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Programs Fri 3.18.2022

Our Type: Meet the 2022 Film Independent Screenwriting Lab Fellows!

One of the best things about being a writer? The fact that all you have do is write INT. or EXT. followed by the words “Filipino Restaurant,” “Nashville Recording Studio,” or “Senegalese Surf School” and then the production team has to figure out how to actually bring the story to life. The hardest thing about being a writer? Probably everything else: the struggle to wrest a believable world from the imperceptible realm of imagination onto the page as language; language that must be as precise enough to field-general a technical crew, yet poetic enough to capture the passions of an eclectic task-force of artists and performers.

Writing—and especially screenwriting—is one of those jobs that might seem uncomplicated to civilians (“Just thinking of something and then writing it down? I can do that!”) but which is primarily internal, like a meditation practice or guessing in late-round bar trivia. It’s a skill developed with repetition and thoughtful instruction.

Enter the 2022 Film Independent Screenwriting Lab, which seeks to provide the creative and career-building mentoring necessary to succeed as both writer and a professional writer in today’s film industry.

“Okay, Scene One… You know what? I need a quick break.”

With the announcement of the six new Fellows joining this year’s Screenwriting Lab, Film Independent also welcomes the participation of creative advisors Javier Fuentes-León, Pamela Ribon, Ellen Shanman, Robin Swicord, and Christopher Makoto Yogi—as well as guest speakers and advisors including Ruth Atkinson, Alex Camilleri, Angela Cheng Caplan, KD Davila, Matthew Dy, Greta Fuentes, Sam Intili, Amanda Marshall, Alex Moratto, Sheila Hanahan Taylor and Elliott Whitton.

“The writers selected for the 2022 Screenwriting Lab bring a beautiful authenticity and compassion to the characters and the world they explore,” said Angela C. Lee, Associate Director of Artist Development at Film Independent. “We are so thrilled to support such original voices in this year’s program.”

Past Screenwriting Lab projects include Chloé Zhao’s feature debut Songs My Brothers Taught Me; Andrew Ahn’s Spirit Award-winning debut Spa Night; 37 Seconds by HIKARI; Ani Simon Kennedy’s A Short History of the Long Road, which premiered at the 2019 Tribeca Film Festival and received a Special Jury Mention for Best Screenplay; and Kate Marks’ The Cow of Queens, which was a 2020 recipient of the prestigious Nichols Fellowship.

This year’s Screenwriting Lab projects include:


  • Title: A Storybook Ending
  • Writer/Director: Lanre Olabisi
  • Logline: When a Black man accidentally kills a white cop, the cover-up sets off a chain reaction that brings together seven disparate characters who all become embroiled in a game of theft, mistaken identity, blackmail and murder.
  • Title: Family Style (fka Foodie)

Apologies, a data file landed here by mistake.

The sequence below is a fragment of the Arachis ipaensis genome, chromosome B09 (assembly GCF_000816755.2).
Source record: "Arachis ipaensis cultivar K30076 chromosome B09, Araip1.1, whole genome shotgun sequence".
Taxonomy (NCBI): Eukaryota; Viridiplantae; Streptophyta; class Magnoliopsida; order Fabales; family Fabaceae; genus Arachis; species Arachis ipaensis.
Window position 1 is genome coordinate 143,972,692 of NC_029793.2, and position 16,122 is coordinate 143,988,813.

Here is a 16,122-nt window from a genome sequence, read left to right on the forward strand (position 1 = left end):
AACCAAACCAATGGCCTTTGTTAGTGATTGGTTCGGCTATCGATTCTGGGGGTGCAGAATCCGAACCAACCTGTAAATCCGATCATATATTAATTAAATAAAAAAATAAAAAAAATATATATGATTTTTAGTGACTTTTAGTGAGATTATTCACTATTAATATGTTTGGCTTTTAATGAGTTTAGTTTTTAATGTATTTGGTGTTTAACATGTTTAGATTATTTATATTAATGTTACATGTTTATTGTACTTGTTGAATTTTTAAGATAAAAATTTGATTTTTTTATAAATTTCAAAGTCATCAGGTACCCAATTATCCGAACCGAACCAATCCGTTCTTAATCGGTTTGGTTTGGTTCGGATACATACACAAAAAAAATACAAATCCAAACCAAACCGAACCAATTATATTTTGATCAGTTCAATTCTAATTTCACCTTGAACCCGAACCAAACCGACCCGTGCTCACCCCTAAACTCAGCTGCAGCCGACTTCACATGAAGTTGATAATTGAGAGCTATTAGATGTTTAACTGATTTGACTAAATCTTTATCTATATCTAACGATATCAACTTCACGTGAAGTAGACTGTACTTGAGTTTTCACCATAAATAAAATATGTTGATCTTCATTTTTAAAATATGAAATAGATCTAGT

• Writer: Sari Arambulo
  • Logline: When a food-obsessed Filipina transracial adoptee forms an unlikely friendship with a picky eater who begins working at the same Filipino restaurant, she embarks on a journey of self-discover to find her true birth mom.
  • Title: Joy and Pain
  • Writer/Director: Sanford Jenkins
  • Logline: An exploration of two families, through a young couple burying a parent and bearing their first child.
  • Title: Lavender Country
  • Writer/Director: Rob Connolly
  • Logline: Lavender Country is the true story of Patrick Haggerty and his band of radical Gay Liberationists as they create the world’s first overtly queer country album in 1973, chronicling their fight for survival, freedom and true intimacy amid the sexual revolution.
  • Title: Silent Spring
  • Writer: Elise H. Greven
  • Logline: Biologist Rachel Carson takes on the government and powerful chemical industries as she struggles to write “Silent Spring,” the book that sparked the creation of the American environmental movement.
  • Title: There is Salt in the Water
  • Writer/Director: Phumi Morare
  • Logline: A Senegalese surfer and immigrant to South Africa struggles to start a surf school for Black children from the slums. His efforts are thwarted further when his daughter falls ill and develops an obsession with water.

And while we’re at it, let’s get to know the Fellows a little better…



Lanre Olabisi is an award-winning writer/director whose films have screened on HBO, Showtime, Netflix and Hulu. Most recently, he started directing episodic television and his first episode of The Rookie aired on ABC in January 2022. Olabisi is a fellow in both the HBO Access Directing Program as well as the Disney Directing Program. In early 2021, Olabisi shadowed on HBO’s Succession and HBO Max’s Love Life. His latest short film is A Storybook Ending, a neo-noir dark comedy based on his feature screenplay, currently streaming on all HBO platforms. Olabisi’s feature film work includes August the First and Somewhere in the Middle—both of which are distributed by Film Movement worldwide. August the First can now be seen on Showtime and had previously played on Netflix; Somewhere in the Middle is currently available on PlutoTV and it also previously streamed on Netflix. He has taught screenwriting, directing and acting for film at the New York Film Academy, the City College of New York and Brooklyn College.